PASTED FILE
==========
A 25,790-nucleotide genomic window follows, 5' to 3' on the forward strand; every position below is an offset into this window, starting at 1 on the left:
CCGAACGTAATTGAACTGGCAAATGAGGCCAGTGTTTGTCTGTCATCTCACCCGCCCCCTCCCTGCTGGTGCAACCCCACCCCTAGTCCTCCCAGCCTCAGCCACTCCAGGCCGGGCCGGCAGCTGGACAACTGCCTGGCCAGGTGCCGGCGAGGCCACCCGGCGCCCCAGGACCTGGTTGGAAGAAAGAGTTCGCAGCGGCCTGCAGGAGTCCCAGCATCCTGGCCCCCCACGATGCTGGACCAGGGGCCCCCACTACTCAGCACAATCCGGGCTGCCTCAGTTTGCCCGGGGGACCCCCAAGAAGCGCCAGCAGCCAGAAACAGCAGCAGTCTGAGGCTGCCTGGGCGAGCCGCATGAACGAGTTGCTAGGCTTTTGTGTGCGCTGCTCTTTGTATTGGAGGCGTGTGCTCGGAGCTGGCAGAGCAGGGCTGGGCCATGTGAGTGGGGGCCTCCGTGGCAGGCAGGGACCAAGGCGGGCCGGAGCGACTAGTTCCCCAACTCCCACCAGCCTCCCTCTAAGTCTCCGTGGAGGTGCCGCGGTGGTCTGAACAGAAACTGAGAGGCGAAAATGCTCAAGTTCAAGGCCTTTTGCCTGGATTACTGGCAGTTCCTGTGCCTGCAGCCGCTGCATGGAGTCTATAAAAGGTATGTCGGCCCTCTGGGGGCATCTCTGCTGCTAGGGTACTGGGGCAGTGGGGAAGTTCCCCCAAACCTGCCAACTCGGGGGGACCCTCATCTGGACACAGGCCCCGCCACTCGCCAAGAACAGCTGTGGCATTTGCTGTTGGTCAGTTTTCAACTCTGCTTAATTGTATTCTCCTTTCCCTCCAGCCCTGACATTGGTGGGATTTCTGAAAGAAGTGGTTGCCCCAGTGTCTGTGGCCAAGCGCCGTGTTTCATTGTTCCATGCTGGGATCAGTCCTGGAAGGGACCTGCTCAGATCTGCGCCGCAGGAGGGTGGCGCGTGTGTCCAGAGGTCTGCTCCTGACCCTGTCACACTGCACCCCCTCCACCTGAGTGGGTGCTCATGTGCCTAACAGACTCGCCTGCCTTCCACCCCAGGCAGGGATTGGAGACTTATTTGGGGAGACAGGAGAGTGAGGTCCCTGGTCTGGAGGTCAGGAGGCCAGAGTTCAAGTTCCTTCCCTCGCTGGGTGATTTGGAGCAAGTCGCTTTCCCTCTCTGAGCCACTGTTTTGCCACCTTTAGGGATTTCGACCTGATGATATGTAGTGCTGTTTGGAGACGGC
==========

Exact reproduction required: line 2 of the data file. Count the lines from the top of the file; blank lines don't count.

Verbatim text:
CCGAACGTAATTGAACTGGCAAATGAGGCCAGTGTTTGTCTGTCATCTCACCCGCCCCCTCCCTGCTGGTGCAACCCCACCCCTAGTCCTCCCAGCCTCAGCCACTCCAGGCCGGGCCGGCAGCTGGACAACTGCCTGGCCAGGTGCCGGCGAGGCCACCCGGCGCCCCAGGACCTGGTTGGAAGAAAGAGTTCGCAGCGGCCTGCAGGAGTCCCAGCATCCTGGCCCCCCACGATGCTGGACCAGGGGCCCCCACTACTCAGCACAATCCGGGCTGCCTCAGTTTGCCCGGGGGACCCCCAAGAAGCGCCAGCAGCCAGAAACAGCAGCAGTCTGAGGCTGCCTGGGCGAGCCGCATGAACGAGTTGCTAGGCTTTTGTGTGCGCTGCTCTTTGTATTGGAGGCGTGTGCTCGGAGCTGGCAGAGCAGGGCTGGGCCATGTGAGTGGGGGCCTCCGTGGCAGGCAGGGACCAAGGCGGGCCGGAGCGACTAGTTCCCCAACTCCCACCAGCCTCCCTCTAAGTCTCCGTGGAGGTGCCGCGGTGGTCTGAACAGAAACTGAGAGGCGAAAATGCTCAAGTTCAAGGCCTTTTGCCTGGATTACTGGCAGTTCCTGTGCCTGCAGCCGCTGCATGGAGTCTATAAAAGGTATGTCGGCCCTCTGGGGGCATCTCTGCTGCTAGGGTACTGGGGCAGTGGGGAAGTTCCCCCAAACCTGCCAACTCGGGGGGACCCTCATCTGGACACAGGCCCCGCCACTCGCCAAGAACAGCTGTGGCATTTGCTGTTGGTCAGTTTTCAACTCTGCTTAATTGTATTCTCCTTTCCCTCCAGCCCTGACATTGGTGGGATTTCTGAAAGAAGTGGTTGCCCCAGTGTCTGTGGCCAAGCGCCGTGTTTCATTGTTCCATGCTGGGATCAGTCCTGGAAGGGACCTGCTCAGATCTGCGCCGCAGGAGGGTGGCGCGTGTGTCCAGAGGTCTGCTCCTGACCCTGTCACACTGCACCCCCTCCACCTGAGTGGGTGCTCATGTGCCTAACAGACTCGCCTGCCTTCCACCCCAGGCAGGGATTGGAGACTTATTTGGGGAGACAGGAGAGTGAGGTCCCTGGTCTGGAGGTCAGGAGGCCAGAGTTCAAGTTCCTTCCCTCGCTGGGTGATTTGGAGCAAGTCGCTTTCCCTCTCTGAGCCACTGTTTTGCCACCTTTAGGGATTTCGACCTGATGATATGTAGTGCTGTTTGGAGACGGC